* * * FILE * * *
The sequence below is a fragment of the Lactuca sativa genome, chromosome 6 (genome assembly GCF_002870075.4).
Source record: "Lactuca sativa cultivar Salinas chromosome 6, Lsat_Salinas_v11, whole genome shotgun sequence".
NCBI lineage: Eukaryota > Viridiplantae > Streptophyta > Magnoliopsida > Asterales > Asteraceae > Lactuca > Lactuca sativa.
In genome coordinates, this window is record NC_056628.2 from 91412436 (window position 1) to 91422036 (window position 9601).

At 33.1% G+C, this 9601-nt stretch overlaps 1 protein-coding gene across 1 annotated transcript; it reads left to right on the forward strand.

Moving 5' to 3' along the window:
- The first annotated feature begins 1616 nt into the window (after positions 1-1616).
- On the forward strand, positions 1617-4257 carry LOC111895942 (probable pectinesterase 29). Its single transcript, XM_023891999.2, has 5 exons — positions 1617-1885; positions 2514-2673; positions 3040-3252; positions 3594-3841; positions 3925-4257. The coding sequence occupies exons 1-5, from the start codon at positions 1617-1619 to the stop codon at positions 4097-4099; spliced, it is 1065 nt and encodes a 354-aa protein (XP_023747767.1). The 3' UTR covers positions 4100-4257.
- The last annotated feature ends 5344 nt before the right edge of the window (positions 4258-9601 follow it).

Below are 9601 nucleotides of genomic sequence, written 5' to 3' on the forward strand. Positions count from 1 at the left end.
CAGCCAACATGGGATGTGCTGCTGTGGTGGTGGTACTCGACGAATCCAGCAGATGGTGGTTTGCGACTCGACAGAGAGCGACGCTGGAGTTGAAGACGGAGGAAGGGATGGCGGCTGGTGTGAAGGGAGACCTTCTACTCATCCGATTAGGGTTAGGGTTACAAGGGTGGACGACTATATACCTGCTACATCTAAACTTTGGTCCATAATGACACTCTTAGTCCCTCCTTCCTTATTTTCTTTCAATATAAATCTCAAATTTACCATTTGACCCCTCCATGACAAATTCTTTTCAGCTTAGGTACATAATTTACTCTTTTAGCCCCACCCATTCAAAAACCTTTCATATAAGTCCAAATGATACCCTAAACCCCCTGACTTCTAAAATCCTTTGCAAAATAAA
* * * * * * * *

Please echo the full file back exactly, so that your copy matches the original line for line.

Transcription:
The sequence below is a fragment of the Lactuca sativa genome, chromosome 6 (genome assembly GCF_002870075.4).
Source record: "Lactuca sativa cultivar Salinas chromosome 6, Lsat_Salinas_v11, whole genome shotgun sequence".
NCBI lineage: Eukaryota > Viridiplantae > Streptophyta > Magnoliopsida > Asterales > Asteraceae > Lactuca > Lactuca sativa.
In genome coordinates, this window is record NC_056628.2 from 91412436 (window position 1) to 91422036 (window position 9601).

At 33.1% G+C, this 9601-nt stretch overlaps 1 protein-coding gene across 1 annotated transcript; it reads left to right on the forward strand.

Moving 5' to 3' along the window:
- The first annotated feature begins 1616 nt into the window (after positions 1-1616).
- On the forward strand, positions 1617-4257 carry LOC111895942 (probable pectinesterase 29). Its single transcript, XM_023891999.2, has 5 exons — positions 1617-1885; positions 2514-2673; positions 3040-3252; positions 3594-3841; positions 3925-4257. The coding sequence occupies exons 1-5, from the start codon at positions 1617-1619 to the stop codon at positions 4097-4099; spliced, it is 1065 nt and encodes a 354-aa protein (XP_023747767.1). The 3' UTR covers positions 4100-4257.
- The last annotated feature ends 5344 nt before the right edge of the window (positions 4258-9601 follow it).

Below are 9601 nucleotides of genomic sequence, written 5' to 3' on the forward strand. Positions count from 1 at the left end.
CAGCCAACATGGGATGTGCTGCTGTGGTGGTGGTACTCGACGAATCCAGCAGATGGTGGTTTGCGACTCGACAGAGAGCGACGCTGGAGTTGAAGACGGAGGAAGGGATGGCGGCTGGTGTGAAGGGAGACCTTCTACTCATCCGATTAGGGTTAGGGTTACAAGGGTGGACGACTATATACCTGCTACATCTAAACTTTGGTCCATAATGACACTCTTAGTCCCTCCTTCCTTATTTTCTTTCAATATAAATCTCAAATTTACCATTTGACCCCTCCATGACAAATTCTTTTCAGCTTAGGTACATAATTTACTCTTTTAGCCCCACCCATTCAAAAACCTTTCATATAAGTCCAAATGATACCCTAAACCCCCTGACTTCTAAAATCCTTTGCAAAATAAA